And that’s all just Part 1 of “You Eat What You Are.” In two weeks, we’ll release Part 2, which focuses on the local-food movement.

Hope you enjoy.


seriously, tho- monsanto is a great villain- they'd sue their grandmother in her garden if she broke one of their "patents"


Of course those patents are the reason crops that will grow in the third world in sufficient quantity to feed the population exist. But I suppose you have to decide whether to give in on your anti-business principles or let those brown people who talk funny starve. Which has been more beneficial to mankind: anti-business collectivism, or large scale agribusiness?

Peter of Brooklyn

Naïveté can be really cute sometimes! Golly gee Monsanto is so neat-o making wholesome food to feed those people in those poor countries. You must be real anti-business if you even find or mention the fact that there are serious harms associated with big agribusiness policy and products.

It's so simple, Monsanto/largescale commercial agribusiness = good, don't bother to think further. Here's a story that might be of interest:

"Far from being 'magic seeds', GM pest-proof 'breeds' of cotton have been devastated by bollworms, a voracious parasite.
Nor were the farmers told that these seeds require double the amount of water. This has proved a matter of life and death."

"When crops failed in the past, farmers could still save seeds and replant them the following year.
But with GM seeds they cannot do this. That's because GM seeds contain so- called 'terminator technology', meaning that they have been genetically modified so that the resulting crops do not produce viable seeds of their own.
As a result, farmers have to buy new seeds each year at the same punitive prices. For some, that means the difference between life and death."

Read more:

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"It doesn’t afflict the cow or the koala. They eat that one thing, and if it’s not that one thing, it’s not lunch."

Not true of cows (unless of course they're in a feedlot). Grazing in pasture or open range, they have a choice of many plants, some of which can sicken or kill them.

Jay Sames

This seems like a repeat. Is it? If it is, please say so, and do it openly, including when it originally came out. I THINK this is a repeat, and I resent the loss of the time I spent hearing it again.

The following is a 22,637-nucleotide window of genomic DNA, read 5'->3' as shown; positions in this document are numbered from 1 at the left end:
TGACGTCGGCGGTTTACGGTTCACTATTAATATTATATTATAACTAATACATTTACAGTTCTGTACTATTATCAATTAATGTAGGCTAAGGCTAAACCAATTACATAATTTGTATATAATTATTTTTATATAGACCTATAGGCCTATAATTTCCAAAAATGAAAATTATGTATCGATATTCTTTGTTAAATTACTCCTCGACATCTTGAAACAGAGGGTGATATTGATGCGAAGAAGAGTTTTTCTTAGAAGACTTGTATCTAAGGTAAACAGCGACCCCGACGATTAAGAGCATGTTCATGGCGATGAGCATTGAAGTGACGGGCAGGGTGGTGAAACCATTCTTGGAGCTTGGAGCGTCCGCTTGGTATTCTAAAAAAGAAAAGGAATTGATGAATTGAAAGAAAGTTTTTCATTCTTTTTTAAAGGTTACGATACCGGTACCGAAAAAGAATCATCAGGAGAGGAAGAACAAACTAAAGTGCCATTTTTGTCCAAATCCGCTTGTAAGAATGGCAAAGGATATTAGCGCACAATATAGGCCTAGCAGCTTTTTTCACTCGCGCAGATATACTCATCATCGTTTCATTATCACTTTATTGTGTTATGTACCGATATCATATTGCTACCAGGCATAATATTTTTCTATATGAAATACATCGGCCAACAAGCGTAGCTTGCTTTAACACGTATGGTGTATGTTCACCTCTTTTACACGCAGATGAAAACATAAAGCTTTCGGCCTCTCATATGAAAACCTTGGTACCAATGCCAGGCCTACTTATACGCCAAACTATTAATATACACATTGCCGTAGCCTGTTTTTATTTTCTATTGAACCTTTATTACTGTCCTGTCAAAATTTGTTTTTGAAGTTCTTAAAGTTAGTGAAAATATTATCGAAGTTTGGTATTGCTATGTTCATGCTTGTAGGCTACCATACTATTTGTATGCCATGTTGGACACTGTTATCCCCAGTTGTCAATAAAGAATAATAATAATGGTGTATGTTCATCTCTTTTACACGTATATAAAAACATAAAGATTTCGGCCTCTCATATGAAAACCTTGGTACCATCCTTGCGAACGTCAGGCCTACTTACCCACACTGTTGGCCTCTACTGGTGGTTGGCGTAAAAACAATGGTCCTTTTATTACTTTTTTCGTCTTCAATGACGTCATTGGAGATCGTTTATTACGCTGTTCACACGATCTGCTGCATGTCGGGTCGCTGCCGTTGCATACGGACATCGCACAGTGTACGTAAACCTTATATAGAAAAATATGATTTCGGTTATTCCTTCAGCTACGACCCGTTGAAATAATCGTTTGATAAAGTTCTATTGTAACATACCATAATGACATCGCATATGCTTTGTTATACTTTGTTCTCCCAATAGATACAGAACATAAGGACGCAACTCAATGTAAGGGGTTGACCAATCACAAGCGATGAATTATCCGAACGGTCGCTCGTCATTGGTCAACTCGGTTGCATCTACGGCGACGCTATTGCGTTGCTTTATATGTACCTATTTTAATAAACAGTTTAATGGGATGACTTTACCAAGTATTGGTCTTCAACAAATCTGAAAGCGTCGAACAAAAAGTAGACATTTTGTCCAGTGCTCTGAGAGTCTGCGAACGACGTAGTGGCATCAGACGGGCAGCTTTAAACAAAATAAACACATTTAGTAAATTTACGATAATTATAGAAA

"...agribusiness and consumerism are seen as the great villains. I think both are essential; we can’t do without them. They feed the seven billion people in the world."
The question is, has agribusinees and consumerism forced the seven billion people into having to purchase food as opposed to producing their own? Remember the whole fishing proverb? Many populations have had their fishing poles taken away as a result of rampant agribusiness and consumerism.

"The biggest food problem in the world today is that agricultural productivity is slowing down and for a lot of the world food prices are going up."
Is productivity really slowing down? Or is it just shifting? 50% of food produced in the US ends up in landfills, not to mention the vast amounts of food that has to be discarded as a result of some type of contamination, courtesy factory farming. Thus if supply and demand is not the problem, logistics may be, and if so we need to get back to supplying communities with food grown locally and accept the fact that we don't have a right to strawberries in December.


Mike B

Too much food is far more of a problem than too little. In the west cheap food is making everyone fat and in the rest of the world it is part of the reason we have 7 billion people to begin with. Rising costs of food will help offset both problems.


Dont worry folks. Half of America will be obese in 15 years

Mike B

A technical solution to the problem is inevetable. These solutions actually exist today in the form of several invasive surgical interventions, however as soon as people can take a pill which allows their bodies to burn off all the excess calories they are taking in the problem will simply vanish. Of course I'm sure that having a super-sized metabolism will result in a whole other set of problems, but hopefully they will be less costly and less impactful than being fat.

Marie Rose